Big East Tournament: Preview & Odds

    
March 10th, 2009

 

This is one in a series of conference tournament previews, in which I run down all the teams involved, give a brief statistical review and present the log5 projections, using in-conference offensive and defensive efficiency. The basic log5 methodology comes from Bill James, and this is an area Ken Pomeroy has looked at in the past as well. I claim nothing new in the application, but obviously with slightly different methodologies, these numbers may differ from others you find.  I don’t claim to be an expert on any particular conference, and I’m sure there are some mis-characterizations on some players I’ve seen sparingly at best, so please add your thoughts in the comments. Anyway, with no further ado, the preview follows below:

 

Big East Tournament

The first season of a 16-team tournament makes for the busiest five days in college basketball at Madison Square Garden. Incidentally, the Big East tournament has fond memories for me, as it was the first NCAA games I ever attended.

 

#

Team

R1

QF

SF

F

W

1

Louisville

100.00%

100.00%

88.33%

54.68%

24.65%

2

Pittsburgh

100.00%

100.00%

69.60%

30.25%

16.98%

3

Connecticut

100.00%

100.00%

82.04%

55.01%

37.33%

4

Villanova

100.00%

100.00%

66.78%

31.66%

12.08%

5

Marquette

100.00%

77.10%

29.29%

10.70%

2.98%

6

Syracuse

100.00%

81.21%

16.78%

5.97%

2.17%

7

West Virginia

100.00%

77.56%

27.04%

8.15%

3.35%

8

Providence

100.00%

64.86%

8.64%

1.80%

0.22%

9

Cincinnati

89.54%

34.43%

3.02%

0.43%

0.03%

10

Notre Dame

83.64%

21.40%

3.33%

0.46%

0.09%

11

Seton Hall

71.49%

15.88%

1.10%

0.16%

0.02%

12

Georgetown

77.35%

20.71%

3.79%

0.72%

0.09%

13

St. John's

22.65%

2.19%

0.13%

0.01%

0.00%

14

South Florida

28.51%

2.91%

0.08%

0.01%

0.00%

15

Rutgers

16.36%

1.03%

0.04%

0.00%

0.00%

16

DePaul

10.46%

0.71%

0.01%

0.00%

0.00%

 

There’s a fairly wide-open battle between the four teams that get byes into the quarters, and another block of three that could cause a surprise upset. That extra game really will handicap teams like Marquette and Syracuse though. The reason Pitt’s semifinal odds are so low is that West Virginia is particularly dangerous potential quarterfinal opponent. For those wondering, DePaul’s odds of taking the crown are about 1.5 in one hundred million.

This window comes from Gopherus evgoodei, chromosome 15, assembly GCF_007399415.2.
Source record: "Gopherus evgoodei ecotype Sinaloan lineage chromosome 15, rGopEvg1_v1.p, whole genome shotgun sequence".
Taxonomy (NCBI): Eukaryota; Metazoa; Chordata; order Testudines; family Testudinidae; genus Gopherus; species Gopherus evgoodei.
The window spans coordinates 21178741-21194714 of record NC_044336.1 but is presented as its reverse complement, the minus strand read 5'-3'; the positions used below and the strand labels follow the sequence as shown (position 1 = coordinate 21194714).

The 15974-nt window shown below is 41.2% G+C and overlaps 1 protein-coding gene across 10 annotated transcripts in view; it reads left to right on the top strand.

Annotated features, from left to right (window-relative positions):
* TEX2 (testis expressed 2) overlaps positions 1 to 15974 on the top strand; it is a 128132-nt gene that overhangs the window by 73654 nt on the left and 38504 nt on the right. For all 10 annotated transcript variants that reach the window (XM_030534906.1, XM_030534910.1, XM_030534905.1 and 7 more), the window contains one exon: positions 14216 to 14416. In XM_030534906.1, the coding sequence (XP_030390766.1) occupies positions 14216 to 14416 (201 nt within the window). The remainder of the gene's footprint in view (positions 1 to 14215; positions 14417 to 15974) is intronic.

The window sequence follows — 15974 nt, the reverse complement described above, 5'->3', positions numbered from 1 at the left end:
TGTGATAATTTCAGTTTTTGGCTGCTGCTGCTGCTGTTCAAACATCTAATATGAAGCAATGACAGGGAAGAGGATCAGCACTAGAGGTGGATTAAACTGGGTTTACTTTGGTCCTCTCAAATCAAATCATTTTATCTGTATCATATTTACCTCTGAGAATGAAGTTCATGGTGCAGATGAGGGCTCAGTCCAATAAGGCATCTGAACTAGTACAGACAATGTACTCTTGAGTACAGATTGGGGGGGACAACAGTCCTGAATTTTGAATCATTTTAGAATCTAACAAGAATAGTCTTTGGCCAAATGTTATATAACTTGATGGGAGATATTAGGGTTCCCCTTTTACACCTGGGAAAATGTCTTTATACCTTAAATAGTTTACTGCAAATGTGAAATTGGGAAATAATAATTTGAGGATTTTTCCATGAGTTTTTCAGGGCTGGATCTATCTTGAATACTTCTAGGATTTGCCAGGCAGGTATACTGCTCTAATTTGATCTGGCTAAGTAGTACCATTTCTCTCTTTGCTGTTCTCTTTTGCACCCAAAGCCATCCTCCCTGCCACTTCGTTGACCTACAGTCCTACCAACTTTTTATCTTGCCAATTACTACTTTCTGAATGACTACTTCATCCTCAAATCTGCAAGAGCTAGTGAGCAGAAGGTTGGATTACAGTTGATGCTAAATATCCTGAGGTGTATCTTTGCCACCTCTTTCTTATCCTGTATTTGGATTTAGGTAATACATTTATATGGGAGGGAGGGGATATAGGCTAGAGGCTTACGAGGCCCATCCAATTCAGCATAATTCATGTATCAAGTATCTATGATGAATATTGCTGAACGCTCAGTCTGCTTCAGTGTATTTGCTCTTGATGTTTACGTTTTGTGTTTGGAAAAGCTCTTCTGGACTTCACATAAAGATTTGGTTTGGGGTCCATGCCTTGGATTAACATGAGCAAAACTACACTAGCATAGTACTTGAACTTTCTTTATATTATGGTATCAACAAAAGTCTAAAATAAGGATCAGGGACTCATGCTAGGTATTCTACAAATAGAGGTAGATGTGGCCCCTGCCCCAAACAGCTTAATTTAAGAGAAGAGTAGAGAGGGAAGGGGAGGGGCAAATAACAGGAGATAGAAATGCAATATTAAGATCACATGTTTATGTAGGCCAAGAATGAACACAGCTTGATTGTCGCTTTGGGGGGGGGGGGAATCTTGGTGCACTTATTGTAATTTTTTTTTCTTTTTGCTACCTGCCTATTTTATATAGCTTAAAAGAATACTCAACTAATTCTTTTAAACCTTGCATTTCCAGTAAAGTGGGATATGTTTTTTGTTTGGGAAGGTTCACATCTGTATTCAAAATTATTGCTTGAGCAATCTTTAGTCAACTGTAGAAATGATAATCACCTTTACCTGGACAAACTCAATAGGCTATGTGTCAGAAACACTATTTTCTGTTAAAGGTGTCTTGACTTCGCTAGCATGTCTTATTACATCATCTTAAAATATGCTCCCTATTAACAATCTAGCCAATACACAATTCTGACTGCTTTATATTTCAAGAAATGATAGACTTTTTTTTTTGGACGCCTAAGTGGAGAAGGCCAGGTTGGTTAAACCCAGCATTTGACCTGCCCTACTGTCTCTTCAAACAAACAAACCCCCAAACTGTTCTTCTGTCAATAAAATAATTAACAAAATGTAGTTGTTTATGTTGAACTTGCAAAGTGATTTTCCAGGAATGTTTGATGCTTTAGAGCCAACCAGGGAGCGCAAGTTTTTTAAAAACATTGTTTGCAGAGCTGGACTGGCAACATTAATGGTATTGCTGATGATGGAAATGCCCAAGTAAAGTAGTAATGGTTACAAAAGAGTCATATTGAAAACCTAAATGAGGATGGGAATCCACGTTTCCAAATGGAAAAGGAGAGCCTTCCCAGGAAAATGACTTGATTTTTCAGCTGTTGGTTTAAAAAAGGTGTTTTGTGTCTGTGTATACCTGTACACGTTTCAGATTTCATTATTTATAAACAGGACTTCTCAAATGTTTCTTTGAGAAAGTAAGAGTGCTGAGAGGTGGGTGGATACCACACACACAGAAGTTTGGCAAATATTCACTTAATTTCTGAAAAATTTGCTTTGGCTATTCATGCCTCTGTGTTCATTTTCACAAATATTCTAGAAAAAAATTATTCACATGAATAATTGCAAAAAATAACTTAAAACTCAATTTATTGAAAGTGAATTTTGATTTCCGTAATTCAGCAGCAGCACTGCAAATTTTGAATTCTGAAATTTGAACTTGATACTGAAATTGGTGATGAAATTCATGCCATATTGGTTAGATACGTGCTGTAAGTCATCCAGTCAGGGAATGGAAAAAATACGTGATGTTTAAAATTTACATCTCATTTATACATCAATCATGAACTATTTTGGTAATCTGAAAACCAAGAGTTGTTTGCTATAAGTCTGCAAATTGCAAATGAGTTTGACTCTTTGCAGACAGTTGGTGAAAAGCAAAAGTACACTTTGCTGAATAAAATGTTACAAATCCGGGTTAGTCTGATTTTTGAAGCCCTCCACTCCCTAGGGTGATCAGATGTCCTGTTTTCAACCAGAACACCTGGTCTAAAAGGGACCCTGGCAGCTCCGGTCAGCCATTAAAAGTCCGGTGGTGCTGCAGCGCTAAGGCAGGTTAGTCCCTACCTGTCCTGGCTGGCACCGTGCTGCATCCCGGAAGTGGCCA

#1 – Louisville Cardinals (25-5, 16-2) ; Efficiency Margin: +0.133

Last NCAA Tournament bid: 2008 (Elite Eight)

 

The Big East regular season champion, Louisville is the second favorite for the tournament, but comes in hot, having not lost since getting blown out by Notre Dame. The Cardinals have one of the nation’s best defenses, a balanced unit that defends all over the floor and does a lot of things well. They force a lot of turnovers, and are among the country’s elite shot-blockers, but are also good at defending the outside. Louisville’s weakness has been its offense, as it has ranked just 8th in the league in offensive efficiency. The problems it has had have been free throws and turnovers; the Cardinals have shot under 63% at the stripe, and have given the ball up pretty often. They can definitely win the tournament, but their offensive woes may handicap them in the latter stages of the NCAA Tournament.

 

Players to watch:

6-6 SR Terrence Williams, 12.8 PPG, 8.5 RPG, 5.1 APG, 2.3 SPG, 50.5 eFG% -  Williams is an incredibly versatile player, excellent both inside and out. He’s great on the defensive glass, but also is the team’s best in assist rate, and excels on the defensive end. He doesn’t take a huge number of shots, but he’s pretty effective when he does shoot.

 

6-9 JR Earl Clark, 13.6 PPG, 8.8 RPG, 1.5 BPG, 46.9 eFG% - Clark leads the Cardinals in both scoring and rebounding, but isn’t a particularly efficient player, shooting under 45% from the field and under 30% from three.

 

 

#2 – Pittsburgh Panthers (28-3, 15-3) ; Efficiency Margin: +0.148

Last NCAA Tournament bid: 2008 (2nd Round)

 

Pitt’s three road losses are the only blemishes on a spectacular season, and an excellent win over UConn brings it in on a major high. The Panthers have been an elite offensive team, primarily due to their spectacular offensive rebounding, the best in the country. They don’t have a lot of chances to practice that skill, either, as they shoot 54% from inside the arc. Defensively, Pitt have been solid, again thanks to rebounding, but they are vulnerable on the perimeter and don’t force a lot of turnovers.

 

Players to watch: